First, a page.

Net Neutrality: May First/People Link Takes Two
When net neutraliy first surfaced as an issue years ago, it was hard to get behind. Not the principle - which states that providers of Internet access should supply a connection without restrictions or preferences based on where or who the content comes from - that should go without saying.
Instead, it was hard to get behind political organizing in support of this principle. At the time, the debate was defined by two corporate giants: Google was standing in support of net neutraliy, and Verizon was angling to charge content providers like Google money to be given preferential bandwidth treatment.
The battle grounds became the Google/Verizon corporate negotiating table and the US federal regulatory agencies - both historically have served as empowerment sink holes for anyone trying to build a political movement.
Furthermore, given Google’s various moves to control the Internet, it was hard to publicly support an issue so clearly staked out by them. With all the revolutionary work being done to develop free and open source software and protocols, the global convergences of the world social forums and climate change activists, stopping to help Google defeat an obviously bad idea proposed by Verizon seemed like a red herring.
As co-directors of May First/People Link, our leadership committee has given Alfredo and I the political responsibility to provide day-to-day leadership based on a solid assessment of every situation affecting the work of our organization and members. We chose to steer our organization clear of net neutrality, and now we realize that was a political mistake.
Last week, Google and Verizon announced that their feuding is over. They released a joint proposal for a legislative framework. Despite predictable applause from the tech mainstream, the implications are fairly profound and dangerous.
You cannot get away with standing up in the United States and saying that net neutrality is a bad idea. That’s like saying publicly that profit should come before people. Instead, the recommendation supports the principle of net neutrality when it comes to a wired (e.g. DSL or cable connection) connection, but maintains that because of the “unique technical and operational characteristics of wireless networks,” wireless Internet delivery should be exempt.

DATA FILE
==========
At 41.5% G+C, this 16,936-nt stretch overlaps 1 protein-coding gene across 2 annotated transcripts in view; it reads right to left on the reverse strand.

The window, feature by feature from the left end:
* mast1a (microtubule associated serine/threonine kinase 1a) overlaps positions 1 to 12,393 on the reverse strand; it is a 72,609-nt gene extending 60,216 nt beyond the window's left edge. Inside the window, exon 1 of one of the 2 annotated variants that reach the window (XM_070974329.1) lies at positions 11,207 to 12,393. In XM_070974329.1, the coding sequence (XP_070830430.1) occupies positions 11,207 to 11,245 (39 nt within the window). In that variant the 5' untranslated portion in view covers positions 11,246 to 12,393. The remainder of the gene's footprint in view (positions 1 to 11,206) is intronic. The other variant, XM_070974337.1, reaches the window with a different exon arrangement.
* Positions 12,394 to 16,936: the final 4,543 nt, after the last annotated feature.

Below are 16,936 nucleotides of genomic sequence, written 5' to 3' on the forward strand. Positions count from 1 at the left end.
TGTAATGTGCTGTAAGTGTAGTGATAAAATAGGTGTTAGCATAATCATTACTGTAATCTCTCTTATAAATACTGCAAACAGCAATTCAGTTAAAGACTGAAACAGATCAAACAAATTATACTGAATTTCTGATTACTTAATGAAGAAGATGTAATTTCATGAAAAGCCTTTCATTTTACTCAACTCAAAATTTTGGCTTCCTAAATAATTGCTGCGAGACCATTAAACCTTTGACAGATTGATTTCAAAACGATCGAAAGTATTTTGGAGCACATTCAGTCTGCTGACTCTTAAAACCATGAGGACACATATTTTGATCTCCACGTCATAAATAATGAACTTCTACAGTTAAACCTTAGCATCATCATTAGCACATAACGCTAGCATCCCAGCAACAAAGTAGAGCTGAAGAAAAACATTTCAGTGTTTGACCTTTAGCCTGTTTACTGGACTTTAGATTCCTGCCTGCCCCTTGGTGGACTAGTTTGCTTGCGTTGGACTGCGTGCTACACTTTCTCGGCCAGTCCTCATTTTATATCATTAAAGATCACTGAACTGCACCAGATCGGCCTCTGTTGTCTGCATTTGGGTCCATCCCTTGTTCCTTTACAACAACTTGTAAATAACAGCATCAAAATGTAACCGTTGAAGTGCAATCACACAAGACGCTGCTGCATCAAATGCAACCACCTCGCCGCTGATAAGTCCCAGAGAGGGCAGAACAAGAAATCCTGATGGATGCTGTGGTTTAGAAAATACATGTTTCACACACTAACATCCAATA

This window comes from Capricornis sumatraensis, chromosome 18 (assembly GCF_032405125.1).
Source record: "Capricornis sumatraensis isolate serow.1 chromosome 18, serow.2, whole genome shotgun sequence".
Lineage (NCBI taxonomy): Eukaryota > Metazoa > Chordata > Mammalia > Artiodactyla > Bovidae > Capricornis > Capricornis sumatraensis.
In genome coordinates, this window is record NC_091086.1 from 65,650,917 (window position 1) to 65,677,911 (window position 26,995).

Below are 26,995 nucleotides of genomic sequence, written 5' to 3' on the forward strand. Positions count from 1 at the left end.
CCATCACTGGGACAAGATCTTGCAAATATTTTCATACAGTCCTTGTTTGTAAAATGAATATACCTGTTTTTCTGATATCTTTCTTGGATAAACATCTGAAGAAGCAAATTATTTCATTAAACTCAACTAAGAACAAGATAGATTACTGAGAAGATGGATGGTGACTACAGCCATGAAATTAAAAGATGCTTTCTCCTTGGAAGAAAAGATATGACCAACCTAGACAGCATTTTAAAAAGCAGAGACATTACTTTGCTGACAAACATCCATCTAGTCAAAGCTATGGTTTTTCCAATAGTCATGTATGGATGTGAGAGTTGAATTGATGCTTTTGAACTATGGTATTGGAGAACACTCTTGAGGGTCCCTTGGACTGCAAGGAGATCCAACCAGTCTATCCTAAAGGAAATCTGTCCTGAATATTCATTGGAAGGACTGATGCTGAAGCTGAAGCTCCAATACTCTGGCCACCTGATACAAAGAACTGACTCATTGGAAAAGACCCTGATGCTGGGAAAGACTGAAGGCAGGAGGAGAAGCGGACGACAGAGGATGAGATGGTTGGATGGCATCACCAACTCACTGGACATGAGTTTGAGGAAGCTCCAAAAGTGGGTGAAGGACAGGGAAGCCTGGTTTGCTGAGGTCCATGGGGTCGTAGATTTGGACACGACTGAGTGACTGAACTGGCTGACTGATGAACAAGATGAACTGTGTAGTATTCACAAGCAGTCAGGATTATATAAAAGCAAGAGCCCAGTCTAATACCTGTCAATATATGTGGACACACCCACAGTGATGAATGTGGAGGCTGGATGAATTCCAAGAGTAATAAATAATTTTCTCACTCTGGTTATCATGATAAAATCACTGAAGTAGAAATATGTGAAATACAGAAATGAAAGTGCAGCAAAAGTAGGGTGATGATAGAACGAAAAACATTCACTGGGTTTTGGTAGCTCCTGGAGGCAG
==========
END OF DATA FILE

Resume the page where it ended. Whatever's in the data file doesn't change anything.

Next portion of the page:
Most of the commentary focused on how this will impact cell phone access to the Internet - which is critically important. However, also important is the impact on wide area wireless networks. Similar to the wireless network you might have in your home or office, new wireless protocols are being developed that can cover more than your living room - providing the possibility for your home Internet connection being provided by anyone in your city - without the need for installing a wire to your home.
Between cell phone access and wide area wireless access, DSL and Cable will soon lose their status as the fastest growing way to get broad band Internet. If the most promising future method of delivering Internet access is too technically and operationally “unique” to be covered by the principle of net neutrality, then the future development of the Internet is in real trouble.
Fortunately, we have a few things going for us.
The first and most important is that we have public opinion on our side. And we should use it. This issue is not a technical one - the question is: when we use the Internet, should we have equal, non-discriminatory access to everything? Few will disagree.
Second, let’s build alternatives. Most attempts at controlling the Internet have failed miserably (consider the scrap heap of technologies to keep you from copying your music and videos). When, in an early violation of net neutrality, our service providers prevented us from sending email, we routed it through a different port. We can and will test the limits of every attempt control and profit from our usage of the Internet.
Most importantly, however, we need to join this fight. The future of our Internet depends on it.